What is Medicare and How Does it Work

What is Medicare anyway,
and how does it work? What does it cover, and is
Medicare actually insurance? Though these may seem
like simple questions, the answers of course
are more complex. However, you’ve come
to the right place for Medicare information. Hi, there. If we haven’t met yet, I’m
Danielle Kunkle Roberts, co-founder here
at Boomer Benefits and a member of the
Forbes Finance Council. In this video, we’ll
define what Medicare is and explain how it’s
different from Medicaid. We’ll also give you
a brief explanation for the four parts of Medicare. Stay tuned to find out how you
can sign up for our free six day Medicare email
mini course, which comes with our new to Medicare
checklist and a bonus worksheet to help you calculate your
potential costs for Medicare. And don’t forget to hit that
subscribe button so that you’ll always be notified
when we release a new video about Medicare
here on our YouTube channel. [MUSIC PLAYING] Let’s define Medicare coverage. Medicare is a national United
States health insurance program for people aged 65 and older. It is also for people
with certain disabilities, illnesses, or end
stage renal failure. The Medicare program’s coverage
is divided into various parts and it’s important to learn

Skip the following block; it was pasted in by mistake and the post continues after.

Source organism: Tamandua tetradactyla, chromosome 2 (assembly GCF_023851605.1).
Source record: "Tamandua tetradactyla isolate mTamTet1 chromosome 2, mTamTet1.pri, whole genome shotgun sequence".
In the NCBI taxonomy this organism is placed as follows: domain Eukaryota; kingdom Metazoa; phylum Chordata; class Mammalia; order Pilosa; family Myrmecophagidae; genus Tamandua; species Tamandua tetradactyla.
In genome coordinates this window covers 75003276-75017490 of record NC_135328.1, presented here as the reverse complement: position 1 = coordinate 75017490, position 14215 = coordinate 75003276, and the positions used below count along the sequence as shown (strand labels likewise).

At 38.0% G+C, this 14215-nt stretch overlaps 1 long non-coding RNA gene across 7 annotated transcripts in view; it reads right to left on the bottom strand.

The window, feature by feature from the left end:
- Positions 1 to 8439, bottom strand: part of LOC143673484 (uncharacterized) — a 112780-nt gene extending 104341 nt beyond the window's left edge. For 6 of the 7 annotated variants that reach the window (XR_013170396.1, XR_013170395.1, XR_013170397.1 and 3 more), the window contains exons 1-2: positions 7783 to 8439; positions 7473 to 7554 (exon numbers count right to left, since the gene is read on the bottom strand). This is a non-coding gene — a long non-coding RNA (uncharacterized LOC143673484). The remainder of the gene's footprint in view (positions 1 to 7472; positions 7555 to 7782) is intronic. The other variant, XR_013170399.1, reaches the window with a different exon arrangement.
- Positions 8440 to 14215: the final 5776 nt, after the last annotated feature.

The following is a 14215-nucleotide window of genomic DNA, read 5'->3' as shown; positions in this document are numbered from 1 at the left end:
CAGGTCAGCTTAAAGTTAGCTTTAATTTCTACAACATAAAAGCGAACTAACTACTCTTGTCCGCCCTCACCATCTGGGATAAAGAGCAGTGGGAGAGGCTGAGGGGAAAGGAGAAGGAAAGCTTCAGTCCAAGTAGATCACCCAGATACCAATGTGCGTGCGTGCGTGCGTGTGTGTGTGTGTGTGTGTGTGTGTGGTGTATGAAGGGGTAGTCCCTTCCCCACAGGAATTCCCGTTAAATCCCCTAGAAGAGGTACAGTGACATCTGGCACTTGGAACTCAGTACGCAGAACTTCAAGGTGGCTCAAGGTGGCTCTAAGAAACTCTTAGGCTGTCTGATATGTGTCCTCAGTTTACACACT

how these parts fit together. Part A is your
hospital insurance. And this assists you with
the cost of inpatient care and skilled nursing. It also helps with things like
hospital and home health care services in the hospital. In general, you should think
of the inpatient hospital benefit as Medicare coverage for
room and board in the hospital. It covers the costs of a
semi private room and doctor and nurses that come
to check on you. The cost of Part A for most
people at age 65 is zero. This is because you’ve
paid taxes toward it during your working years. If you don’t
automatically qualify for premium free coverage,
you can pay for Part A, although it will cost
you a hefty premium. Medicare Part B is your
outpatient medical coverage. And Part B covers essentially
all of your other coverage that happens outside
of inpatient hospital and skilled nursing. Without Part B, you would be
uninsured for doctor visits, lab work, diagnostic testing. You would also not
have Medicare coverage for preventive services,
outpatient surgeries, ambulance and emergency care. More importantly, Part
B covers cancer therapy and kidney dialysis. These are really expensive
and would cost you a fortune without supplemental coverage. The cost of Part B is
set by Social Security and it changes
from year to year. Individuals in higher
income brackets pay more than those
in lower brackets. How much you will pay
will be determined by your modified
adjusted gross income that you report to the IRS. You can read more about the cost
of Part B on our Medicare Cost page on the Boomer
Benefits website. Moving on to Part C. We define
Part C as a Medicare Advantage program or private
insurance that provides the same
services as parts A and B, and usually includes
Part D as well. The cost of advantage